Those three little words may prove very telling.

OPINION Bruder vs Lemon Caravans and RVs - Part 2

THREE LITTLE WORDS

WORDS MARTY LEDWICH

As a result of the outcome of her trial, Ms Tracy Leigh of the Lemon Caravans and RVs in Australia facebook group, claims (to use her words) that a person's right publish an honest negative review based on actual personal experience is now severely under threat.

Is this true?

Before we answer that question, let us be very clear. There are two separate cases before the courts at present. Bruder Expedition Pty Ltd vs Mr Charles J Coles and Bruder Expedition Pty Ltd vs Ms Tracy Leigh. The former is definitely a case that concerns a person's right to publish an open and honest review of a product. Ms Leigh's case is quite different, and any attempt to say otherwise is possibly naive and avoids the core issue.

For a start, Ms Leigh has never owned any product manufactured by Bruder Expedition Pty Ltd. She has never tested or used or had any personal experience whatsoever with any caravan or camper manufactured by Bruder. Therefore, Ms Leigh cannot possibly publish an honest negative review based on her own experience of any Bruder product.

And nor has she.

Accessing your vehicle is as easy as one step up

ADVERTISEMENT
SCROLL TO CONTINUE

Ms Leigh has, in fact, published details about the fallout from another person's dealings with Bruder, against that person's wishes, and used those details to formulate some very serious allegations.

According to the injunction granted to Bruder, those allegations were that Bruder produces off-road caravans which are defective, of poor quality, are unsafe, are overpriced, and that Bruder refuses to assist its customers. She also alleges Bruder is a bully, commences legal proceedings without proper reasons, threatens its customers, is a rogue trader, is unscrupulous, and is dishonest and misleading in the conduct of its business.

These accusations go well beyond any simple product review. They are apparently an attempt to discredit a manufacturer to the point of causing serious financial harm and damage to their reputation.

Now, for a moment, put yourself in the shoes of Daniel and Toby Bosschieter, the owners of Bruder. Imagine the business that you have built up over many years, sacrificed many hours you could have spent with your family, spent many hundreds of thousands of dollars developing a unique product in the market place and established a niche market that has the potential to grow internationally. As a result of this growth, your business growth and creates jobs, not just in your business, but to the suppliers you use for your raw materials, fittings and fixtures. And now someone with no relationship to your company and who has never used one of your products makes these serious accusations on social media to 50,000 members of a group who may or may not be potential customers. What would you do?

“Now the court has ruled in favour of Bruder. A jury has determined the allegations made by Ms Leigh were false, malicious and financially damaging to Bruder's business”

The question put before the court in the case of Bruder v Leigh is not about a person's right to publish an honest review. It’s not even a test of a person's right to freedom of expression. It is a test of the validity of the accusations specifically made by Ms Leigh and whether or not those allegations have any substance, are supported by any facts or have any element of truth to them.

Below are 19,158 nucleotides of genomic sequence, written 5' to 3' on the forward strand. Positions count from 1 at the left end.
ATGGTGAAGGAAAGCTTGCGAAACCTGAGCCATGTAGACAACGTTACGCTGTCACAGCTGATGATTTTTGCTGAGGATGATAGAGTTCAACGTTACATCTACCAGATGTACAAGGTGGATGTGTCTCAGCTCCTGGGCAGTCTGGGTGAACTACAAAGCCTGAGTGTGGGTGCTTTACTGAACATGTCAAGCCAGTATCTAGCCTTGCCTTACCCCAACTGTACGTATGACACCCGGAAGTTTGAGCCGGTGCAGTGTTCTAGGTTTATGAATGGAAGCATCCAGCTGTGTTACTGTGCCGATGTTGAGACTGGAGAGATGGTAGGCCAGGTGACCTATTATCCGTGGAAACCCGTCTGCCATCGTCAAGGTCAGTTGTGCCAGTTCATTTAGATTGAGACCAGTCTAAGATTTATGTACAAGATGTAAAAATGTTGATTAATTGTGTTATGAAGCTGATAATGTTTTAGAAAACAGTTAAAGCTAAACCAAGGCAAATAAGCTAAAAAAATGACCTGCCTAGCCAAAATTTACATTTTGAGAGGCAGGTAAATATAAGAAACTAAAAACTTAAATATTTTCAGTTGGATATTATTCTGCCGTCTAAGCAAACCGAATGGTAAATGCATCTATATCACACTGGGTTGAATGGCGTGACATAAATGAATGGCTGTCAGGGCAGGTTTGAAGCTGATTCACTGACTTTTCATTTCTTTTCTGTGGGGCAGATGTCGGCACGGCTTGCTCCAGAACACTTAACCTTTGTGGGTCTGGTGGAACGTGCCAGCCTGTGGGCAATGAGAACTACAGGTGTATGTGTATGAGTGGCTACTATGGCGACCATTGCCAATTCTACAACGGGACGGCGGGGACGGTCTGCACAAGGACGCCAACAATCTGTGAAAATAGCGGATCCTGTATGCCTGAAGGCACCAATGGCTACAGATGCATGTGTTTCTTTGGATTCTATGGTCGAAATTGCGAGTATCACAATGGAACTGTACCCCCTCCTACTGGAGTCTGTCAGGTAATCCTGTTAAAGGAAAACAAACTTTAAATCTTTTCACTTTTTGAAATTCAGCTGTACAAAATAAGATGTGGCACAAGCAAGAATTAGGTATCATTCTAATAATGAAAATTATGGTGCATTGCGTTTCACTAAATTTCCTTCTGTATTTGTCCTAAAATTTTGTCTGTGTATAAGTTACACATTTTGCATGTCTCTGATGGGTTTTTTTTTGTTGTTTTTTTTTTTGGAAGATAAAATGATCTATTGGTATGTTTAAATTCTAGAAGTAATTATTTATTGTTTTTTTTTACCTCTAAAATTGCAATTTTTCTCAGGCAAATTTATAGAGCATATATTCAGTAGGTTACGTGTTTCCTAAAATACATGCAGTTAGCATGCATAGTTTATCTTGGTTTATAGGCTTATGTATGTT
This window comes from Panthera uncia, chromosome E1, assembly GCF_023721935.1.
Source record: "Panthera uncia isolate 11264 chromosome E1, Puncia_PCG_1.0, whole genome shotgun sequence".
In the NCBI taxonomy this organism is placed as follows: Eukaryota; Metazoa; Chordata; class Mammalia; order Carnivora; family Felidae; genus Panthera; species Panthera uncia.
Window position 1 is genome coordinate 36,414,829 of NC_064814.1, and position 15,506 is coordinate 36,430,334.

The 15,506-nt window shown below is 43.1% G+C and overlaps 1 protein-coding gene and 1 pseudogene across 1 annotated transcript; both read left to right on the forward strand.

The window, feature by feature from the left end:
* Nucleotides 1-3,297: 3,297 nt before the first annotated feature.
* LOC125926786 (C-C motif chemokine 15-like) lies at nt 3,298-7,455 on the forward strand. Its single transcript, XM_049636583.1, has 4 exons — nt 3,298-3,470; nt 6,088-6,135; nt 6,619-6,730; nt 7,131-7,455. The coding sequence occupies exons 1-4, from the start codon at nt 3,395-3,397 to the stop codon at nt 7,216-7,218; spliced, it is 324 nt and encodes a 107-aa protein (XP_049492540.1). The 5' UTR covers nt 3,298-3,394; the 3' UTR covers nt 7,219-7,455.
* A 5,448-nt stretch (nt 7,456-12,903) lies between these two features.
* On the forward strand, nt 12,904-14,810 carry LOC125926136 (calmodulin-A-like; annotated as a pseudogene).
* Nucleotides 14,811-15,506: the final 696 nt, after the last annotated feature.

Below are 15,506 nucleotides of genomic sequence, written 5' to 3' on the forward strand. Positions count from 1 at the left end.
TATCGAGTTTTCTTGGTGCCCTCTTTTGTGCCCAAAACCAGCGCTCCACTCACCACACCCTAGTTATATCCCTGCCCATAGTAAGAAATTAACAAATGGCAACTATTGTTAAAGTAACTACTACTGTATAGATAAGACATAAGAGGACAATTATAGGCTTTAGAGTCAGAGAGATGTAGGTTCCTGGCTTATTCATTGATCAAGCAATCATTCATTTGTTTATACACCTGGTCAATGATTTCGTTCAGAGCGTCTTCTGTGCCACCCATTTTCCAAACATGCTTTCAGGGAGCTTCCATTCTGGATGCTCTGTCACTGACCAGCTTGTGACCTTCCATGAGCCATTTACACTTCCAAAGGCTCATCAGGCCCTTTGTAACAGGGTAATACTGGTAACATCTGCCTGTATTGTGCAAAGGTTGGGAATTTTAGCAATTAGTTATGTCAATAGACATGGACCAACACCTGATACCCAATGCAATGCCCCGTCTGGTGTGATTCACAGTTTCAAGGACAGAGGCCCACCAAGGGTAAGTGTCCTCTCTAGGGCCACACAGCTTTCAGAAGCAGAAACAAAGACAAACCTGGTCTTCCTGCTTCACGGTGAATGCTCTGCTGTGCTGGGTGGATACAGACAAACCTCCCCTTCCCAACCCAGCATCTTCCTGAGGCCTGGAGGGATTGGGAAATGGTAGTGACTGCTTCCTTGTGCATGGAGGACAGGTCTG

Now the court has ruled in favour of Bruder. A jury has determined the allegations made by Ms Leigh were false, malicious and financially damaging to Bruder's business.

Ms Leigh and her supporters will view this outcome as a sad day for consumer rights, and we actually agree with them, but not for the reasons they may put forward. Ms Leigh will have to pay $357,000 damages and may have to shut down her Facebook group or severely limit her activities in the future. Though it may have its faults, the Lemon Caravans and RVs in Australia Facebook group is unquestionably a haven for owners of lemon RVs in which to share their experience without fear of ridicule and where they can obtain advice and assistance with their cases. To lose that would be a blow to those people and any others in the future who may have benefited from the group.

Ms Leigh has stated that she has nothing to lose in all this. We disagree.

Ms Leigh stands to lose the many thousands of dollars already donated to her that could have been used to assist members of her group with their individual legal battles with manufacturers. She stands to lose the very group that she has built up over the last few years and that her members have become reliant on for support and assistance. Worst of all, as a result of her inability to accept the court’s decision, Ms Leigh is now facing accusations of contempt of court after she allegedly breached a court-imposed gag order. If proven, this will seriously damage her standing in the Australian RV community where she is seen as a vocal activist for reform of Australian consumer law.

In short, Ms Leigh stands to lose the vested interests of the active members of her group.

Whatever the outcome, Ms Leigh apparently saw the Bruder case as an opportunity to damage a big name in the industry. She was given ample opportunity to rectify the situation by Bruder, and her response to them was to 'bring it on'.

Those three little words may prove very telling.